Here a few selections from my postcard collection, which is mainly comprised of the category I refer to as “religious scenes.” Their subjects are varied but they all date from roughly 1950-1980. The first shows a passion play production in South Dakota (a performance that moves to Florida in the summer). The second postcard (one of my favorites) shows a small boy drinking from the La Source Miraculous (The Miraculous Spring) in Sainte Anne de Beaupré, Quebec. The third selected postcard is of a Billy Graham revival meeting at Madison Square Garden, with a pre-generated and signed message from Graham on the reverse side.
See more here.
Today I attended services at RiverRock, a Pentecostal church in Buffalo, NY. Together with the BMICF (Buffalo Myanmar Indigenous Christian Fellowship), RiverRock is now housed in a former Catholic church in the Black Rock neighborhood. It is also home to services provided by Jericho Road’s Vive Shelter.
Many of those at the service were refugees from Burundi but now live in Michigan. They graciously offered a wonderful performance for the congregation (see below for video).
The head pastor, Rev. Dr. Robert Rice, a member of the Seneca Nation, permits another pastor from the Congo to give the sermon each week. He is, naturally, French-speaking and owing to this another man must translate into English–no small feat. In addition to this, there are services in Swahili, Kurundi, and other languages as the community needs. In a city with a large refugee population, this flexibility and accommodation has become standard.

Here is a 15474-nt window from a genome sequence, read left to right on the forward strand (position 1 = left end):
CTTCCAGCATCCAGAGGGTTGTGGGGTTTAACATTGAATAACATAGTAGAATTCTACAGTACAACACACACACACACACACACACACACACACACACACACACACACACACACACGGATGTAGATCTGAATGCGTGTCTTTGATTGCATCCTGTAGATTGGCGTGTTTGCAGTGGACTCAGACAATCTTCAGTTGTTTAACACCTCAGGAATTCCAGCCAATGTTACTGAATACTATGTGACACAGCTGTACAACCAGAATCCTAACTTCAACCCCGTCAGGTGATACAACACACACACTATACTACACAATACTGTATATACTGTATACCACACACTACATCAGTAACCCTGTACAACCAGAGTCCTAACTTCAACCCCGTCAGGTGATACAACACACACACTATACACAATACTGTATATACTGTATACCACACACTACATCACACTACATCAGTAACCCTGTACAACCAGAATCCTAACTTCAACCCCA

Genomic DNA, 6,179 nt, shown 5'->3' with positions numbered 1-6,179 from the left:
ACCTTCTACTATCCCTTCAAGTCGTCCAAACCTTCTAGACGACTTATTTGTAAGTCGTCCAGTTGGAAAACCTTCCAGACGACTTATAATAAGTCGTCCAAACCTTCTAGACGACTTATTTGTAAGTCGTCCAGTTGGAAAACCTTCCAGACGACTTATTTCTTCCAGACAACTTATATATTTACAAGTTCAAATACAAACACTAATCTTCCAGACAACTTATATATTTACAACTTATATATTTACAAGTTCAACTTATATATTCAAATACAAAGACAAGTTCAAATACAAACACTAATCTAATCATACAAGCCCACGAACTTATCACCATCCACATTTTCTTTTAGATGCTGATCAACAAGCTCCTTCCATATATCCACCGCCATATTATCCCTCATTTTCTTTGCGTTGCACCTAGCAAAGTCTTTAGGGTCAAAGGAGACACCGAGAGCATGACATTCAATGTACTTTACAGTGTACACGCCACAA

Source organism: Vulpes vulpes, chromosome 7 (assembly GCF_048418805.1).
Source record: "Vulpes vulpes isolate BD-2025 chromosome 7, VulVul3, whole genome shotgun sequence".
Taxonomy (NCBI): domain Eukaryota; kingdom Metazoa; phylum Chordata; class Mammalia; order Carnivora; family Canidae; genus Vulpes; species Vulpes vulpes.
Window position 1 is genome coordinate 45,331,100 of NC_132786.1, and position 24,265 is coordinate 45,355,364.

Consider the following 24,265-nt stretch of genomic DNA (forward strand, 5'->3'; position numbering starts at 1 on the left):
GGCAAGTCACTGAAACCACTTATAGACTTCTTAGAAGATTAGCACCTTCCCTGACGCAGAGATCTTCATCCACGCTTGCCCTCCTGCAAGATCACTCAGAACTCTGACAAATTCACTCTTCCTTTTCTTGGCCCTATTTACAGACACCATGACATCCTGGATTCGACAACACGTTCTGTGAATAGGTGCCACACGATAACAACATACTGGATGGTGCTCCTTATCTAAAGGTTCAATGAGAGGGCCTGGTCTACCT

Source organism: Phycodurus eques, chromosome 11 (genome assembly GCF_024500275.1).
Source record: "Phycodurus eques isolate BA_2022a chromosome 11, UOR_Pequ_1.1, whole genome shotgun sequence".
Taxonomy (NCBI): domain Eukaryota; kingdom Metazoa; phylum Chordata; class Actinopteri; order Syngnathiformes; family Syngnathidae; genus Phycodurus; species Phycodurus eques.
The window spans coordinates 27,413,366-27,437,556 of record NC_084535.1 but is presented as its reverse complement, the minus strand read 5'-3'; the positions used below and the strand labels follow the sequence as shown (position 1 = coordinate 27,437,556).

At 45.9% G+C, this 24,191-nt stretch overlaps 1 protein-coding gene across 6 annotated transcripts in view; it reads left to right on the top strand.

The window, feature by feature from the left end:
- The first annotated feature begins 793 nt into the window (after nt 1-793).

It was a pleasure to join this community. I want to thank my good friend and fellow historian Rebekah for the invitation. If you are part of a religious organization, ask a friend along. It’s always easier to go to a new worship service if you are accompanied by a member who can show you around and introduce you to community members.
Before I end, I also want to mention that Rebekah is doing great work aiding formerly- incarcerated men, fighting to decrease the maximum days New York state prisoners can legally spend in solitary confinement, and also teaching and mentoring refugees and returned citizens at Houghton College Buffalo. <– Check these organizations out.
Last Sunday, Beth Tephlilah Synagogue in Troy, NY hosted an open house during the city’s annual Victorian Stroll event. They served vegetarian matzoh ball soup and peach noodle kugel (my first!) before giving tours of their historic synagogue. For many years I lived and worked right near the synagogue, and was curious about the one building that remained, somewhat miraculously, in a sea of parking lots.